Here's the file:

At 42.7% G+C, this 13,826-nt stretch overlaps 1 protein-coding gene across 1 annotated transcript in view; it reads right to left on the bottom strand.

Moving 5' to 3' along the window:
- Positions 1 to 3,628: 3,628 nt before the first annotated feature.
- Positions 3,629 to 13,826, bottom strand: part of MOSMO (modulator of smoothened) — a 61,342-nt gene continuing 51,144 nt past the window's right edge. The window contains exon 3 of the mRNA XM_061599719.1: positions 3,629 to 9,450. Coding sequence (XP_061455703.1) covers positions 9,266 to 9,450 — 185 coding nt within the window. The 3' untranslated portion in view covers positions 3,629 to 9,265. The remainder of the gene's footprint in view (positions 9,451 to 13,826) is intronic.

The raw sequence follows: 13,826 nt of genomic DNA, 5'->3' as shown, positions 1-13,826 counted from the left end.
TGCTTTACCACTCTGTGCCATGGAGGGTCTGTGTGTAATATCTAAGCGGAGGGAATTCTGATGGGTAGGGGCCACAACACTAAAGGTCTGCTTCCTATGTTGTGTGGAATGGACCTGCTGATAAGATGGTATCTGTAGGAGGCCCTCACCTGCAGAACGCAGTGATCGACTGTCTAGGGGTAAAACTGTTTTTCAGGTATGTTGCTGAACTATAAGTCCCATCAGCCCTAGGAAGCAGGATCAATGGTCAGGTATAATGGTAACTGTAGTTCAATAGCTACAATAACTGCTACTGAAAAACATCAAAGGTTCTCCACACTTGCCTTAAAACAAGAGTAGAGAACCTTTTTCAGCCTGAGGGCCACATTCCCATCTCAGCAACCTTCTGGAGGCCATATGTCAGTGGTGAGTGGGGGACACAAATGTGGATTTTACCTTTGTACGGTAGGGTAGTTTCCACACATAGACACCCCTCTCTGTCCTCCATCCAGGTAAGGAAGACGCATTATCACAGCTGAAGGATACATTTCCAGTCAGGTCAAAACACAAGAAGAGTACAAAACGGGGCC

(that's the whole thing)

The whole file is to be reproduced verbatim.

At 42.7% G+C, this 13,826-nt stretch overlaps 1 protein-coding gene across 1 annotated transcript in view; it reads right to left on the bottom strand.

Moving 5' to 3' along the window:
- Positions 1 to 3,628: 3,628 nt before the first annotated feature.
- Positions 3,629 to 13,826, bottom strand: part of MOSMO (modulator of smoothened) — a 61,342-nt gene continuing 51,144 nt past the window's right edge. The window contains exon 3 of the mRNA XM_061599719.1: positions 3,629 to 9,450. Coding sequence (XP_061455703.1) covers positions 9,266 to 9,450 — 185 coding nt within the window. The 3' untranslated portion in view covers positions 3,629 to 9,265. The remainder of the gene's footprint in view (positions 9,451 to 13,826) is intronic.

The raw sequence follows: 13,826 nt of genomic DNA, 5'->3' as shown, positions 1-13,826 counted from the left end.
TGCTTTACCACTCTGTGCCATGGAGGGTCTGTGTGTAATATCTAAGCGGAGGGAATTCTGATGGGTAGGGGCCACAACACTAAAGGTCTGCTTCCTATGTTGTGTGGAATGGACCTGCTGATAAGATGGTATCTGTAGGAGGCCCTCACCTGCAGAACGCAGTGATCGACTGTCTAGGGGTAAAACTGTTTTTCAGGTATGTTGCTGAACTATAAGTCCCATCAGCCCTAGGAAGCAGGATCAATGGTCAGGTATAATGGTAACTGTAGTTCAATAGCTACAATAACTGCTACTGAAAAACATCAAAGGTTCTCCACACTTGCCTTAAAACAAGAGTAGAGAACCTTTTTCAGCCTGAGGGCCACATTCCCATCTCAGCAACCTTCTGGAGGCCATATGTCAGTGGTGAGTGGGGGACACAAATGTGGATTTTACCTTTGTACGGTAGGGTAGTTTCCACACATAGACACCCCTCTCTGTCCTCCATCCAGGTAAGGAAGACGCATTATCACAGCTGAAGGATACATTTCCAGTCAGGTCAAAACACAAGAAGAGTACAAAACGGGGCC